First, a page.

Social work is a values-oriented profession. When social workers examine theories, research, or social problems, they do so with an orientation towards social justice, self-determination, strengths and capacities, and interdependence between all peoples. These values are a strength, as they help social workers interpret and analyze research findings in terms of fighting oppression. At the same time, social work is action-oriented. Not only do social workers think in terms of social change, but they seek to create that change themselves. Social workers always ask the “so what” question. That is, “so what does this mean for my client?”

Spotlight on UTA School of Social Work

Reporting research on Texan survivors of intimate partner violence

Dr. Rachel Voth Schrag of the UTA School of Social work always thinks about dissemination of her research findings at the beginning of a research project.  Knowing at the outset who she wants to share her findings with, and how she hopes they will use them, means she will be able to ask the most helpful research questions.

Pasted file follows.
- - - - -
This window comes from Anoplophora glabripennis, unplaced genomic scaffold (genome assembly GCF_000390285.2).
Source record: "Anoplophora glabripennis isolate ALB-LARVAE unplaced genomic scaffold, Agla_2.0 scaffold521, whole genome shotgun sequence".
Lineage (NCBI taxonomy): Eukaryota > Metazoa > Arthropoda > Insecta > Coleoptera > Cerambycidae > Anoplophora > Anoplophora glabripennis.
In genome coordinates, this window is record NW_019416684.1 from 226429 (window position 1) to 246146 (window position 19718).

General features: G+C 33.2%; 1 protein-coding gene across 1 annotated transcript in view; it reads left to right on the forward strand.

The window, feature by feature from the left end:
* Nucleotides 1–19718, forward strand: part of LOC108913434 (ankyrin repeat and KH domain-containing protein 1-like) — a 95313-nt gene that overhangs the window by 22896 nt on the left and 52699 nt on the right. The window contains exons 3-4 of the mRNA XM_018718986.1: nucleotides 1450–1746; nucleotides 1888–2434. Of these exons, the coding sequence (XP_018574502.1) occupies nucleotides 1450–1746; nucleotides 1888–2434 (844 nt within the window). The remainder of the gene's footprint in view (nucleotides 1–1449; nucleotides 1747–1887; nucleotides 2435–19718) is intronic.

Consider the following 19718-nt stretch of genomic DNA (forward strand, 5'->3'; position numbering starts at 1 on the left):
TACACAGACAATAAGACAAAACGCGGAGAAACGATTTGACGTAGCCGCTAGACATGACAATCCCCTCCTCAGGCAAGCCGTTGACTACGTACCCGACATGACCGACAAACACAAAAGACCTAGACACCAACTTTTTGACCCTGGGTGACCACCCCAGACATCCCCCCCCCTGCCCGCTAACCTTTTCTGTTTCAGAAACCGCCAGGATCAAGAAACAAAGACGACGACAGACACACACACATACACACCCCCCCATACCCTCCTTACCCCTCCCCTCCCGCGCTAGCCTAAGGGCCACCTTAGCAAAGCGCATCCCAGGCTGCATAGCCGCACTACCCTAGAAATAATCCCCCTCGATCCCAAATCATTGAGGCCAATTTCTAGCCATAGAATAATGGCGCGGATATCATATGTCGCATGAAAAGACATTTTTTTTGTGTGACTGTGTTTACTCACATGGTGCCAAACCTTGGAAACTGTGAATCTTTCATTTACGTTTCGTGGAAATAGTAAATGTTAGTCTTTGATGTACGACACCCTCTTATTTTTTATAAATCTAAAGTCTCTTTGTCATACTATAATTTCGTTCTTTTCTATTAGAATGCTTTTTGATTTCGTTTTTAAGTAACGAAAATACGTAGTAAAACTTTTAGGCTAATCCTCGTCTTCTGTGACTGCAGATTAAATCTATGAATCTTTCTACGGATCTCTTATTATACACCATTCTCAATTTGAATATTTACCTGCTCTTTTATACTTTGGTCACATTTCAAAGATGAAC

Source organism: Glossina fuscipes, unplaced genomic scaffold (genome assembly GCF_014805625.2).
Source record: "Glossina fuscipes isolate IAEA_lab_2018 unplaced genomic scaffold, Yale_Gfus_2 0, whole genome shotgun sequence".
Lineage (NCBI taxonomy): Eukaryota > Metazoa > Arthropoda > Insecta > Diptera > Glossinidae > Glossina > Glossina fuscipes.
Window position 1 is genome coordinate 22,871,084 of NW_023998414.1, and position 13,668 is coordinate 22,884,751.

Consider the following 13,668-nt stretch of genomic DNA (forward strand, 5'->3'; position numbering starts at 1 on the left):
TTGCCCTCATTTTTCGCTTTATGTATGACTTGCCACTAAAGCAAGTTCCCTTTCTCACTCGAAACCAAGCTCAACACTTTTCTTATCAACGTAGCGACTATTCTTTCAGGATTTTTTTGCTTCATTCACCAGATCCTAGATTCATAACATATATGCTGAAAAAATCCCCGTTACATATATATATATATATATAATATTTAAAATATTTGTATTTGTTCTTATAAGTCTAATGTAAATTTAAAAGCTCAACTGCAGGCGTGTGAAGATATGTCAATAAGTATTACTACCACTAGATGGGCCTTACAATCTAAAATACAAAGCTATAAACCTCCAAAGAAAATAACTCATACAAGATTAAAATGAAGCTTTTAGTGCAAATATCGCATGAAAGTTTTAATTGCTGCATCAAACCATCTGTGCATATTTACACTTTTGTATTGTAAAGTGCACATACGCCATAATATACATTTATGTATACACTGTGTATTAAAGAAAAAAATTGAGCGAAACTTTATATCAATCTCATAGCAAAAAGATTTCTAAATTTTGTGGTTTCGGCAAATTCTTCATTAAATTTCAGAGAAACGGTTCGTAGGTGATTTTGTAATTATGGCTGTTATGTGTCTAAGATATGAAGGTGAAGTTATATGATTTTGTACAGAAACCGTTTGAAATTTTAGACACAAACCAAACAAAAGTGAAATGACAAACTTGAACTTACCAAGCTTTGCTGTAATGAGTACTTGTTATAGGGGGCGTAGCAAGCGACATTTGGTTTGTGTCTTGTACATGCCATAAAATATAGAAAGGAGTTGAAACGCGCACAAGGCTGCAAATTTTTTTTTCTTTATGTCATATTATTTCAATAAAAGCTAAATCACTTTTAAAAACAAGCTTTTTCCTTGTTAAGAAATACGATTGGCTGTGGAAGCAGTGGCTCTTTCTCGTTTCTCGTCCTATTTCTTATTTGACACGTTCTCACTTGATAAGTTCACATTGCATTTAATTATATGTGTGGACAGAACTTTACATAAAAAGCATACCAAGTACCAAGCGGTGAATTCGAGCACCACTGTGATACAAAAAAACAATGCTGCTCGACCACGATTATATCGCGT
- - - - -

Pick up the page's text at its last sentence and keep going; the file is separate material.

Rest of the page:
Dr. Voth Schrag’s team recently worked with the Texas Council on Family Violence on a research project which was all about generating information to share with intimate partner violence (IPV) service agencies, funders, and those who set IPV policy for the state of Texas (Voth Schrag, Ravi, & Robinson, 2019).

They wanted to learn about the experiences of Texan survivors who had not chosen to access IPV service agencies (like shelters, counseling, and advocacy programs).  They believed that these survivors could share insights to help improve services access and delivery throughout Texas.  They interviewed nearly 40 survivors, and combined their data with work from other Texan scholars.

A particularly strong finding was that many of the survivors they talked too had made attempts to access services, but had not had positive first experiences.  Several survivors have identified feeling stymied by initial interactions with potential helpers, sharing that they began the process of disclosing aspects of their IPV experiences, but that the responses they received (including from law enforcement, health care, child protective, and IPV service staff) were not helpful. For some, an agency’s inability to meet their initial needs (for example, for shelter or crisis intervention) created disconnects which disrupted the possibility of future interactions.